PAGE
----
The Washington PostDemocracy Dies in Darkness

Opinion Congress must invoke the 14th Amendment to stop Trump from running again

House Speaker Nancy Pelosi (D-Calif.) on Feb. 13 said censure is “reserved for when people use the wrong stationary … not someone who incites an insurrection.” (Video: The Washington Post, Photo: Astrid Riecken/The Washington Post)

Tom Coleman is a former Republican congressman from Missouri and an adviser to Protect Democracy. John C. Danforth is a former Republican senator from Missouri.

The Senate impeachment trial has provided further proof of what can no longer be denied: Former president Donald Trump poses an existential threat to American democracy. The harrowing evidence shows that Trump incited and supported the violent insurrection at the Capitol that aimed to prevent the peaceful transition of power and resulted, tragically, in multiple deaths. Senate Minority Leader Mitch McConnell (R-Ky.) confirmed these facts in his statement following the Senate vote.

Such anti-democratic conduct should disqualify Trump from ever holding future public office. While conviction by the Senate would have been the best and quickest route to disqualification, because that failed, Congress can — and must — pursue an alternative path to protecting our republic from a future Trump presidency: Section 3 of the 14th Amendment.

Section 3 bars from public office those officials who engage in “insurrection or rebellion” against the United States. Passed in the wake of the Civil War, Section 3 sought to ensure that those who have violated their oaths to defend the Constitution by threatening our democracy cannot hold public office in the future. Importantly, Congress did not limit Section 3 to disqualifying only members of the former Confederacy, but instead deliberately drafted language to encompass any future acts of insurrection or rebellion — such as those of Jan. 6.

On Feb. 13, 2021, Senate Minority Leader Mitch McConnell (R-Ky.) said former president Trump could still be held accountable within the criminal justice system. (Video: The Washington Post)

There can be no serious dispute that Trump engaged in insurrection within the meaning of Section 3. While Trump did not himself storm the Capitol on Jan. 6, his actions leading up to and during that day’s events were central to the insurrection.

Irrefutable evidence shows that Trump engaged in a long-term campaign to undermine confidence in the election and overturn the results based on unfounded claims of fraud. He pressured and threatened state election officials and the vice president to violate their oaths and the Constitution in order to prevent a peaceful transition of power. When those efforts to overturn the election failed, he incited a violent mob of his supporters to storm the Capitol for the first time since the War of 1812. And as members of Congress hid, fearing for their lives, Trump enthusiastically watched the insurrection on TV and refused to act to stop the violence despite having the authority and power to do so.

These actions amount to a historic attack on our democracy, an astonishing abuse of power and a violation of his oath of office — and they rise to the level of “insurrection or rebellion.”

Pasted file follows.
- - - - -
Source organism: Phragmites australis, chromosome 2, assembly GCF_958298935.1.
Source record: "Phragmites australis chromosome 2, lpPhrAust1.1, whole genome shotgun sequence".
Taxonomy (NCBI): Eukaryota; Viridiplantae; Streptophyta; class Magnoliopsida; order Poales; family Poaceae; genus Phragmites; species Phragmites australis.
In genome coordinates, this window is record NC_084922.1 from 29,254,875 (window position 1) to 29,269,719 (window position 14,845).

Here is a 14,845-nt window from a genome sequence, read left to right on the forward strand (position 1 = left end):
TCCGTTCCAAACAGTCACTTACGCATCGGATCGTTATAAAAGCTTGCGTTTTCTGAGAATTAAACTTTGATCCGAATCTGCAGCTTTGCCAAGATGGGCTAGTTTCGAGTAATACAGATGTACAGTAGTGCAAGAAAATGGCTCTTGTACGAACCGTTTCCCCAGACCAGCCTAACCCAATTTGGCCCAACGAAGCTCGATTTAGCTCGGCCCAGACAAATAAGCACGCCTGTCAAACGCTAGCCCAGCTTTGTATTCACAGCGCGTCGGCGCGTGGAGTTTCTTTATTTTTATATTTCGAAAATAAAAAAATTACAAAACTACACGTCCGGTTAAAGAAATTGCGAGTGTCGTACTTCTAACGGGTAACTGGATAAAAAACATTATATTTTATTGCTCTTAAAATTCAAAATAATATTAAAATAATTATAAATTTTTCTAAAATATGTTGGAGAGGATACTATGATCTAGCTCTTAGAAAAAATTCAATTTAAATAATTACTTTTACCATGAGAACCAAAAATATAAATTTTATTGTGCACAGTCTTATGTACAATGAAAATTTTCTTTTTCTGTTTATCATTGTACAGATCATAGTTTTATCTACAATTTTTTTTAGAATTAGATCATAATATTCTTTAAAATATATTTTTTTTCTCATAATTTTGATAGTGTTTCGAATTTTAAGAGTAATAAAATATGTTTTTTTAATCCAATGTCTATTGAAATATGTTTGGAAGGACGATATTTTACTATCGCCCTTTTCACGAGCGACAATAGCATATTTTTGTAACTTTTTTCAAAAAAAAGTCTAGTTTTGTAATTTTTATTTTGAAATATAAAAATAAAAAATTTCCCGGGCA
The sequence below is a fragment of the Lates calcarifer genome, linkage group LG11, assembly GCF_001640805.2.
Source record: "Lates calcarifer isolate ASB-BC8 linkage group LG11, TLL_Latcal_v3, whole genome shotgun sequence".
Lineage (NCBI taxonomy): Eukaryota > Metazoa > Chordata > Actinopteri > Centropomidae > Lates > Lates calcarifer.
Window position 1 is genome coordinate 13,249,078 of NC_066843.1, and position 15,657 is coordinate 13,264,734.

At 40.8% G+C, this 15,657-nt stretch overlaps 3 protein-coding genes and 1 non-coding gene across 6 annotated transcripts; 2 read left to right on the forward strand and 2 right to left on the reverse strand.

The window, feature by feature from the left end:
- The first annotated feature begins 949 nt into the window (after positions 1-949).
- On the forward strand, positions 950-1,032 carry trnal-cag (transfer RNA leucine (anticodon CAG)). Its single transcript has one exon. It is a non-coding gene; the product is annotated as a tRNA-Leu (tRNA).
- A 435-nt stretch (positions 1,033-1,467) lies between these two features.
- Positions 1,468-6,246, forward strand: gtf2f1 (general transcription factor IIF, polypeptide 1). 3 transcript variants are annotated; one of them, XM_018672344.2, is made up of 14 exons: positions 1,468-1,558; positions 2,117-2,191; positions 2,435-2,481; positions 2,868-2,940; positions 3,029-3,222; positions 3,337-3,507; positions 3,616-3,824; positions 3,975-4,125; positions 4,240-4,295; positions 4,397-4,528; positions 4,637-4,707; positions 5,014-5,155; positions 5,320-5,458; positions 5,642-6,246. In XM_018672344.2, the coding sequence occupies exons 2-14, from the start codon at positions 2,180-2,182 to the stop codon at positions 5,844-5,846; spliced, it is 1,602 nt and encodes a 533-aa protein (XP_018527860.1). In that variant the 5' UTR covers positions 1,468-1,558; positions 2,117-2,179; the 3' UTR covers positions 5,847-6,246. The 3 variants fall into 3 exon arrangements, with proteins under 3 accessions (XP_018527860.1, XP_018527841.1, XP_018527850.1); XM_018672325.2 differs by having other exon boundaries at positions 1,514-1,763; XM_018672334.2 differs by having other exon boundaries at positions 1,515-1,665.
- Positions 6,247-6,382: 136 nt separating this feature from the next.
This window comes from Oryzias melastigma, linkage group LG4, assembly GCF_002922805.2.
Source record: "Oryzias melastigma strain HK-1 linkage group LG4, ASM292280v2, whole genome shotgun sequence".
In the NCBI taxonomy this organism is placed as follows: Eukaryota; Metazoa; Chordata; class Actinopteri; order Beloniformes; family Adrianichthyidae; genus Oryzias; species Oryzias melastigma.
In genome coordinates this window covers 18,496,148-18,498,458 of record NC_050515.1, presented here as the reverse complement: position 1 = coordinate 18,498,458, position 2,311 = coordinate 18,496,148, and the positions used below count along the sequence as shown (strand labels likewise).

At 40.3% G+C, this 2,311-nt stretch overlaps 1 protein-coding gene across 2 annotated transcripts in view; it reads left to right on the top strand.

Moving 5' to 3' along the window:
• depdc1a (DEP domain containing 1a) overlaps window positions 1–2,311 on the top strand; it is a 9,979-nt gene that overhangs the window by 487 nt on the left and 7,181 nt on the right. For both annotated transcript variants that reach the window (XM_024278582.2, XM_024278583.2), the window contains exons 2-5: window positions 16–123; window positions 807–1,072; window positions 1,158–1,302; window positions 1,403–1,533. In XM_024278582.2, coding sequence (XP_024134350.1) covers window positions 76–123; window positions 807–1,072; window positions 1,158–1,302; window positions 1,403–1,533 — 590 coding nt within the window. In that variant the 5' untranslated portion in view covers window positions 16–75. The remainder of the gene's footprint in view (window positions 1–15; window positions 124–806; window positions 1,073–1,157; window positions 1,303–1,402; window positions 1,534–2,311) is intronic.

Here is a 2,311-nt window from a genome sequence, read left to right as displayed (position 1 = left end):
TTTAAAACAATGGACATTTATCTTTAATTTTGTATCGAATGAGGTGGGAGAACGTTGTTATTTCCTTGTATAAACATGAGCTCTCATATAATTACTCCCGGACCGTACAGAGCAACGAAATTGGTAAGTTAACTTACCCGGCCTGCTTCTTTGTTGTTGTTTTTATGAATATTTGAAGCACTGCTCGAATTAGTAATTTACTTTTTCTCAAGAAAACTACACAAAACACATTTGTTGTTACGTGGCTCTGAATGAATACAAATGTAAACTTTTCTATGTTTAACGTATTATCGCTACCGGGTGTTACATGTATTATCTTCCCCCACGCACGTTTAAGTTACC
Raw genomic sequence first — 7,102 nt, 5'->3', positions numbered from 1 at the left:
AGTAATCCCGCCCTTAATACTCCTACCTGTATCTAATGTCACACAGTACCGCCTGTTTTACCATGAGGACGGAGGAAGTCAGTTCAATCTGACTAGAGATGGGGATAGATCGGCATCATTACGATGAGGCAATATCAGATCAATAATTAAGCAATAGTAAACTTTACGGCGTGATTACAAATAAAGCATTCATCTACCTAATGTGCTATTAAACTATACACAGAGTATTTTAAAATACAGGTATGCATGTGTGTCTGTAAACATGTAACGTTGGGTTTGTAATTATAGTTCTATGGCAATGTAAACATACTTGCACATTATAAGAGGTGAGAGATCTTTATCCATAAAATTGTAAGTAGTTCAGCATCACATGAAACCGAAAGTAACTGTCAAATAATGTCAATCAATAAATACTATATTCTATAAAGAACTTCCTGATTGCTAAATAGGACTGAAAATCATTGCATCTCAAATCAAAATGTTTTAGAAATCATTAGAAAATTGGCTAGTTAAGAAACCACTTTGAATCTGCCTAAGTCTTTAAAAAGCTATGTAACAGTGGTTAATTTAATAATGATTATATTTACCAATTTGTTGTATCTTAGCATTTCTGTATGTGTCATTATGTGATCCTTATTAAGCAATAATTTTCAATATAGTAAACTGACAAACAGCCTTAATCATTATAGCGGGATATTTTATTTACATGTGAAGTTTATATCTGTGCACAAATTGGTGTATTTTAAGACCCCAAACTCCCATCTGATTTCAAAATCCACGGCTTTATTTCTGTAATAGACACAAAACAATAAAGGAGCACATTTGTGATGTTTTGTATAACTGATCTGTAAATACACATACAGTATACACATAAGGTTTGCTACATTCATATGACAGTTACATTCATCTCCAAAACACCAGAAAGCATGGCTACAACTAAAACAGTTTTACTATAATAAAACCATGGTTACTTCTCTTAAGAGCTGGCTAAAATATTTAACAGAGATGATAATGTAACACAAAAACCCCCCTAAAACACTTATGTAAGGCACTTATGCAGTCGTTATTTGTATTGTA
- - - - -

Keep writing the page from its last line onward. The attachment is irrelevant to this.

Because the Senate failed to convict Trump in the impeachment trial, Congress should immediately take action to ensure that Trump is held accountable under Section 3 — an action endorsed by legal scholars. Ideally, Congress would enact legislation that both establishes judicial procedures to enforce Section 3 and expresses Congress’s conclusion — based on factual findings — that Trump engaged in insurrection within the meaning of Section 3. But even a resolution that only does the latter would cast serious doubt on Trump’s eligibility to run for president in 2024.

In addition to not being subject to a two-thirds majority vote, such legislation has numerous advantages. First, it would provide a strong basis for state election officials or political opponents to challenge his candidacy based on Congress’s finding that Section 3 disqualifies him from holding office. This would create a cloud of illegitimacy over a potential Trump candidacy, deterring supporters and donors. Second, while it is most important to prevent any future Trump campaign, any judicial procedures created by Congress could also be used to disqualify others involved in the Jan. 6 insurrection from holding future office.

Finally, and critically, many Senate Republicans, both before and during the impeachment trial, have acknowledged Trump’s grave misconduct. At the same time, many nonetheless voted to acquit on procedural grounds, maintaining that the trial of a former officeholder is unconstitutional. While this perspective is widely disputed even by conservative legal scholars, it need not matter. The Constitution provides senators with a separate tailor-made tool for precisely the conduct for which they have condemned Trump. They should use it.

In 1868, the republic amended the Constitution with a means to protect against the grave threat of insurrectionists and those who give them aid or comfort. In the face of this modern threat to our republic, Congress must revive Section 3 so it can serve its noble purpose of protecting American democracy against those who would do it harm.

Read more:

Read a letter responding to this op-ed: Too little, too late from the GOP on Trump

Jennifer Rubin: Could Trump be disqualified through other means?

Colbert I. King: McConnell has basically written the Senate’s censure resolution already

Eugene Robinson: Let’s leave the 45th president behind and focus on what’s ahead

Katrina vanden Heuvel: How to hold Senate Republicans accountable

The Post’s View: 57 senators got it right. But the Senate has more work to do.